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Facebook, Twitter and Google on Tuesday all declined to endorse a bill intended to bring more transparency to online political ads on their platforms.
Sen. Amy KlobucharAmy KlobucharKlobuchar confident spending bill will be finished before Christmas Sunday shows preview: New COVID-19 variant emerges; supply chain issues and inflation persist The Hill's 12:30 Report: Biden renominates Powell as Fed chair MORE (D-Minn.), who introduced the Honest Ads Act earlier this month, pressed representatives from the three companies during a Senate Judiciary Committee subcommittee hearing.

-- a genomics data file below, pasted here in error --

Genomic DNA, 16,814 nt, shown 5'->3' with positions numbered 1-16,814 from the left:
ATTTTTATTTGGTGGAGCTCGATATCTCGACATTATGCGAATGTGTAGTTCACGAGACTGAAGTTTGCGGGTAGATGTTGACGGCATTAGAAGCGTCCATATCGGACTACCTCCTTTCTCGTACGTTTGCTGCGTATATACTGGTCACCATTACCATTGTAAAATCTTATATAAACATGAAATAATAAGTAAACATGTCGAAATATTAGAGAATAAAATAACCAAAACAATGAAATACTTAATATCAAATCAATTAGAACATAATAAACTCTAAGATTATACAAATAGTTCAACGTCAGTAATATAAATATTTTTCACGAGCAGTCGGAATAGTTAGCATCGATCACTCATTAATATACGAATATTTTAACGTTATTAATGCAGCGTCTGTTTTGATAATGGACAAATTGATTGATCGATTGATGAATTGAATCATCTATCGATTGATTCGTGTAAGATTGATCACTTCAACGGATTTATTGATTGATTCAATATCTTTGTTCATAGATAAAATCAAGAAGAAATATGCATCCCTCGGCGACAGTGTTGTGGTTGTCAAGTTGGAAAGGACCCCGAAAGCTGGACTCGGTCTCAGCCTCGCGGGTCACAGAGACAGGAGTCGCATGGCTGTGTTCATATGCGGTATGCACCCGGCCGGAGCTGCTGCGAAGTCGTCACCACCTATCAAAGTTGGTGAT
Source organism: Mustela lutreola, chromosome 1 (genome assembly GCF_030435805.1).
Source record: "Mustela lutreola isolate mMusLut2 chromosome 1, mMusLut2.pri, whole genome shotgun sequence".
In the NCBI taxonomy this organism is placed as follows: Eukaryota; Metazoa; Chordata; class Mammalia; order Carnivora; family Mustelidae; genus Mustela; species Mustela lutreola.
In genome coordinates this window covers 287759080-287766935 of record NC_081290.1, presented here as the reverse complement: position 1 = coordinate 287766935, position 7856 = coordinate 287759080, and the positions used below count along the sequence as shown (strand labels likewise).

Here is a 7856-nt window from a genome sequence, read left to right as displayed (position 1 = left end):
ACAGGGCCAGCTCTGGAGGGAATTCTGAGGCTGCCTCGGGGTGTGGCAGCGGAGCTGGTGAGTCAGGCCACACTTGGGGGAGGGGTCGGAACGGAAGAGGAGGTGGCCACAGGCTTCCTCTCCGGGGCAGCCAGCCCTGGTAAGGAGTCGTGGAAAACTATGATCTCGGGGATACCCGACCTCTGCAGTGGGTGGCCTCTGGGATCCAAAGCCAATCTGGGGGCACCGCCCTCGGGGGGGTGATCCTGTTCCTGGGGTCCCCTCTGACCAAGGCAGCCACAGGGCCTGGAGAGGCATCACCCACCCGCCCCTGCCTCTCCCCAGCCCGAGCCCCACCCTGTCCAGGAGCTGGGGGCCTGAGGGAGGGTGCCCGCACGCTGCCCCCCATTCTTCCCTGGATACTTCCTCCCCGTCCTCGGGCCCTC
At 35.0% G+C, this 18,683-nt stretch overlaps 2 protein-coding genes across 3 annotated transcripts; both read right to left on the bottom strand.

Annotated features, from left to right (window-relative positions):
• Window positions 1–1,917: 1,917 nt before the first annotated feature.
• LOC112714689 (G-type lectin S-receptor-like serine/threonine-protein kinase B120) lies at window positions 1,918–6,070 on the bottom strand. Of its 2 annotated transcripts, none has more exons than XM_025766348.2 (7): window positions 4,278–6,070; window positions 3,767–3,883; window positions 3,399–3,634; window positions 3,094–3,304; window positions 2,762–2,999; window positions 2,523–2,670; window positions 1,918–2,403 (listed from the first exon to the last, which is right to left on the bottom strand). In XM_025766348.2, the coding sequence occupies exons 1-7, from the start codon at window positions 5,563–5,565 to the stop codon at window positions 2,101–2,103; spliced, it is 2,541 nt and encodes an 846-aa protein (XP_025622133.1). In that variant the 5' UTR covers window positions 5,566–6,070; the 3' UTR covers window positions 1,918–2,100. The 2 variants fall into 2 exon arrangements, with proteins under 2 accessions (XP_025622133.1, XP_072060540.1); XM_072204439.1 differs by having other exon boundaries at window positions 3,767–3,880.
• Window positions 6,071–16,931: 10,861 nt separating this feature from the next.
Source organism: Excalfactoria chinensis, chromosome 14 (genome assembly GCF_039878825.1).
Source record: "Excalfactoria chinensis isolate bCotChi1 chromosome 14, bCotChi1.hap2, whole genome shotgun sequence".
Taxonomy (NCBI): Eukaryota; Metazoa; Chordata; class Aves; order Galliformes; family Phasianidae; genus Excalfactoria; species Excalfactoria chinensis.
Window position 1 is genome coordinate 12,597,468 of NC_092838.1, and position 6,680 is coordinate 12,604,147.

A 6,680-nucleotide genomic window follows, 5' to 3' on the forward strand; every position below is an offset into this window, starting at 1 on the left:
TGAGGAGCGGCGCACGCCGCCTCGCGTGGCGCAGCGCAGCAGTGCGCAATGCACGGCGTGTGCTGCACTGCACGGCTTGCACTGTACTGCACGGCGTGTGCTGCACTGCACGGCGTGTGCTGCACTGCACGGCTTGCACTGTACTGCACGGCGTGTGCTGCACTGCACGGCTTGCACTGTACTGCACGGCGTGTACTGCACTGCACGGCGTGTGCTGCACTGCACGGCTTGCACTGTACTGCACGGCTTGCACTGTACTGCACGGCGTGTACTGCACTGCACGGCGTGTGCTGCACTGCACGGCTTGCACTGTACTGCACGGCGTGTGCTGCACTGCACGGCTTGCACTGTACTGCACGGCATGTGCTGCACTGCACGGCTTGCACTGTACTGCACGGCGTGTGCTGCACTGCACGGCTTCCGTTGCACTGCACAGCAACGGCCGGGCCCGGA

"My first question is simply will you support our bill?" Klobuchar asked.
The companies all responded by saying that they were willing to work with lawmakers on legislation that brings more transparency to the ad process, but none of the representatives were willing to endorse the current bill.
“We certainly support the goals of the legislation and would like to work through the nuances to make it work for all of us,” said Richard Salgado, Google's director of law enforcement and information security.
Facebook General Counsel Colin Stretch said that the company has "drawn on much of what’s in the bill" in crafting its own reforms to its disclosure rules.
"We’re not waiting for legislation," he said.
Klobuchar noted that the companies had changed their policies in recent weeks, but pointed out that they don't have to answer to any independent monitors to ensure compliance.